Contrary to what many people think, authors’ lives aren’t a constant whirl of launch parties and champagne lunches with publishers. Contact with the people who edit and produce our books is mostly by email, and the reality of an author’s life is mainly sitting alone in front of a computer, trying to put words into meaningful order.
So the arrival of my invitation to Usborne’s 40th Birthday Party caused great excitement, especially as the venue was the Orangery at Kensington Palace. The words “posh do” flew through my brain, rapidly followed by a question triggered by the dress code: “What’s a cocktail dress?” A quick email to Usborne provided the answer so I set off to the shops.
As always, I initially met with disappointment. Designers don’t understand women with big busts. They create a dress for a flat chested size 8 and then adapt it to size 18 by increasing all the dimensions, thus producing a dress for someone who is still flat chested but fat. Honestly, it’s only my bust that strains the material. I don’t need armholes suitable for an elephant, and I don’t want something that’s the same size all the way down. Watching Gok Wan has taught me I should be proud of having a waist so I wanted a dress that admitted that I’d got one.
I finally found what I wanted in a dress agency. Retro style with a halter neck, it fitted perfectly and made me feel good. With the addition of a pink bag and some sandals that looked reasonably smart, I was all set to go. So on Tuesday 11 June, I walked nervously down the extremely long drive to Kensington Palace.
The nervousness wasn’t due to the auspicious surroundings. It was caused by my tendency to turn up to events on the wrong day. Although I had checked the invitation countless times, I still had horrible memories of turning up for a party brandishing a bottle and a happy grin only to discover I was a week late.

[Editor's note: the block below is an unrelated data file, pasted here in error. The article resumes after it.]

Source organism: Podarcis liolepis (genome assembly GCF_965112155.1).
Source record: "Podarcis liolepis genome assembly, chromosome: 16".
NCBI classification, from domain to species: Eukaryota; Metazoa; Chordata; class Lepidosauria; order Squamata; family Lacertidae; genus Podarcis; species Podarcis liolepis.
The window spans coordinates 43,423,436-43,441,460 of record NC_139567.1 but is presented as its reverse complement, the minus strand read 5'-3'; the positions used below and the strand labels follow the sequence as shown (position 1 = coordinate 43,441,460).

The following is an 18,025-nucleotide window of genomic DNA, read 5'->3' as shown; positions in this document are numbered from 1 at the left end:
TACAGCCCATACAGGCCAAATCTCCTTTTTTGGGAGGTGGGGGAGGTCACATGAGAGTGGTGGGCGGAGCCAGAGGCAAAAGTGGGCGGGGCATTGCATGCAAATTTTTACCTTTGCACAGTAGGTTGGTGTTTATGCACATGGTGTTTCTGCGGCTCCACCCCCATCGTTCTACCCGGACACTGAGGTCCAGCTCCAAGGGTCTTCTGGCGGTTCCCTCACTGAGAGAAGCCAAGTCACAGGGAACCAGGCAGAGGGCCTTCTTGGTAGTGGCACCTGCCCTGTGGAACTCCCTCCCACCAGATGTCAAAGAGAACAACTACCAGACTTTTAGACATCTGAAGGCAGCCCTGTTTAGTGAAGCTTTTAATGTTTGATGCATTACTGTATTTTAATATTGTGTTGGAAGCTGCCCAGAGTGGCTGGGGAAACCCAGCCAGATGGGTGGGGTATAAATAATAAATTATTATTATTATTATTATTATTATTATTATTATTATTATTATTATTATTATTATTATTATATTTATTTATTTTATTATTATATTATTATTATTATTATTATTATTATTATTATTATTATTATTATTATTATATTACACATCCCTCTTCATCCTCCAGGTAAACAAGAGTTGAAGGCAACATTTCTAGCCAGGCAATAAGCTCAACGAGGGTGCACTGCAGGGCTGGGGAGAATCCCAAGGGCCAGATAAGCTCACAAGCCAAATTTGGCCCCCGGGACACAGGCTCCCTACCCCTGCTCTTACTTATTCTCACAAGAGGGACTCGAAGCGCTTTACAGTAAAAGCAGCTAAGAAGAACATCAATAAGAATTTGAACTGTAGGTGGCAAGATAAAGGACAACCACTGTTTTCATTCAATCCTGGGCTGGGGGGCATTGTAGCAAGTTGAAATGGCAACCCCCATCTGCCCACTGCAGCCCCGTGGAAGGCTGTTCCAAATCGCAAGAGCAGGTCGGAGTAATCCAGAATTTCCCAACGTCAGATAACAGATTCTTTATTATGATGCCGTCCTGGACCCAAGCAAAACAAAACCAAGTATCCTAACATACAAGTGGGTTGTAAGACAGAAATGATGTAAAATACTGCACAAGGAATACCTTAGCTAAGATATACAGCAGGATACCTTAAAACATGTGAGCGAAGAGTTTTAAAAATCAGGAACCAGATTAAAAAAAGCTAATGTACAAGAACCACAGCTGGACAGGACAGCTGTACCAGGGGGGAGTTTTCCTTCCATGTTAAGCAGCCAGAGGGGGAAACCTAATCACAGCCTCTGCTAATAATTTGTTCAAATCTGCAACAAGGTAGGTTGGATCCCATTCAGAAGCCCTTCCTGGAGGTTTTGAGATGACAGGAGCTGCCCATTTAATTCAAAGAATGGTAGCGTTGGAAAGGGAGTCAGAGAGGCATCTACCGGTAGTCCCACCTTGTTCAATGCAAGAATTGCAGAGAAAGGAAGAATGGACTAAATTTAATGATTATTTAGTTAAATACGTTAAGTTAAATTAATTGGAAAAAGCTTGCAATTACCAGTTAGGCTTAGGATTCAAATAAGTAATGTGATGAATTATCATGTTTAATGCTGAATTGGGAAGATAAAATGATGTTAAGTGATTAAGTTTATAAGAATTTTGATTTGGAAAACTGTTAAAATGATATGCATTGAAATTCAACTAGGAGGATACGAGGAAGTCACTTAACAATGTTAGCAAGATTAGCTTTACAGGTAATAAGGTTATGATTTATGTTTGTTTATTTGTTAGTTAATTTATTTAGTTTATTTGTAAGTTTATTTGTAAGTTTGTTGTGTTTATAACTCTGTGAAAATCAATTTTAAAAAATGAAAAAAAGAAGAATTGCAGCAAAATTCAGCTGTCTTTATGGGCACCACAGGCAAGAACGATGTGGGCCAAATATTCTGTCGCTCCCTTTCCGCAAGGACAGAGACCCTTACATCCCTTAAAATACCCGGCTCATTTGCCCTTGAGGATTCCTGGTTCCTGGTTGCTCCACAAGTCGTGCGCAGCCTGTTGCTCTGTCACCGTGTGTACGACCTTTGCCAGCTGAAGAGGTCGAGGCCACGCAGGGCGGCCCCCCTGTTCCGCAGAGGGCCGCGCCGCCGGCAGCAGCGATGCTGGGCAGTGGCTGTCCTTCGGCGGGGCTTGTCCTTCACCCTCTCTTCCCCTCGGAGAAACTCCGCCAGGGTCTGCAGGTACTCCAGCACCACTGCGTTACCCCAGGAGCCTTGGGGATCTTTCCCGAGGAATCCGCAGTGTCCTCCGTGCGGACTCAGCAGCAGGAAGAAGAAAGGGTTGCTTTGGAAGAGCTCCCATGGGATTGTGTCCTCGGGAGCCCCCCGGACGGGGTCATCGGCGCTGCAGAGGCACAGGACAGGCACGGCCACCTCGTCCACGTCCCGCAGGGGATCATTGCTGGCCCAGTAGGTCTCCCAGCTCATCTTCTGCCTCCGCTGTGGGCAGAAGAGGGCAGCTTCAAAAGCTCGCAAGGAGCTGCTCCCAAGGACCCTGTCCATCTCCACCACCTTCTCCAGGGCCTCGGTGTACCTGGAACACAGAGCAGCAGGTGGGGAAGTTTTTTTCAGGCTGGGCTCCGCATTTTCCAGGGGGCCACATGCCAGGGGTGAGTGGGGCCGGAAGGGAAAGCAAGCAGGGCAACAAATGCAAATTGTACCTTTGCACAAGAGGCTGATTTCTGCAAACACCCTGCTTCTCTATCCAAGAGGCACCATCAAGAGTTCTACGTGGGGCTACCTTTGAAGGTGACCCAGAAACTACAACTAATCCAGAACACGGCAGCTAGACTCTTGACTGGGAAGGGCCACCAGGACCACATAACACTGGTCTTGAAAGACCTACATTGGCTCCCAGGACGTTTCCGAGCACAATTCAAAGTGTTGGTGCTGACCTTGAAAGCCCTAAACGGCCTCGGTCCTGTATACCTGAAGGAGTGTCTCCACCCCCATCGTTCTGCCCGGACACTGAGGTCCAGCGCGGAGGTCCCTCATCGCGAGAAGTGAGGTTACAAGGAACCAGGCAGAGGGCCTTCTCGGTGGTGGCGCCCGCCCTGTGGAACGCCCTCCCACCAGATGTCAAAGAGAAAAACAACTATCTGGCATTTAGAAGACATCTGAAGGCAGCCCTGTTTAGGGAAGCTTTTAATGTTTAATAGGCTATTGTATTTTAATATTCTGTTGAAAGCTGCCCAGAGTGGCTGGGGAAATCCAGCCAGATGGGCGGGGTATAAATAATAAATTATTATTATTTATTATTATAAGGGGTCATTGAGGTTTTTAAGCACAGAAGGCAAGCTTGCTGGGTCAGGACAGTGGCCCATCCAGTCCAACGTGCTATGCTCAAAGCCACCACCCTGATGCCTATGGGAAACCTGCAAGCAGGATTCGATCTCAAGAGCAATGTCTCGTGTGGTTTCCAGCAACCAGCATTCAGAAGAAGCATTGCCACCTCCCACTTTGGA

Once I reached the Orangery, I relaxed. There were other women in posh frocks, several of whom were changing into high-heeled shoes too precarious for the previously mentioned long walk. I obviously was at the right place at the right time.
And then we were inside, being greeted warmly by friendly Usborne staff and served wine and nibbles by waiters dressed in trench coats, hats and false beards The reason for this became clear when Peter Usborne gave his entertaining speech about the history of Usborne and revealed that one of their first books was The KnowHow Book of Spycraft.
His speech wasn’t just funny – it was illuminating. The piece that resonated most with me was “My work is my hobby and my hobby is my work”. That’s so true of writers and explains why so many of use never retire.
The Orangery was packed with fascinating people I would never normally get the chance to meet, and it was particularly enjoyable to meet so many independent booksellers. Although we’re often told they are a dying breed, the ones I talked to were definitely alive, well and fantastically enthusiastic about books.
Huge thanks to Usborne for organising such a great event. I returned home, bouncy and enthusiastic and totally sure I had chosen the right career.
Usborne have published twenty of my books so far: 12 in the Pony-Mad Princess series and 8 in the Amy Wild – Animal Talker series. There’s another book in the pipeline – more news of that later.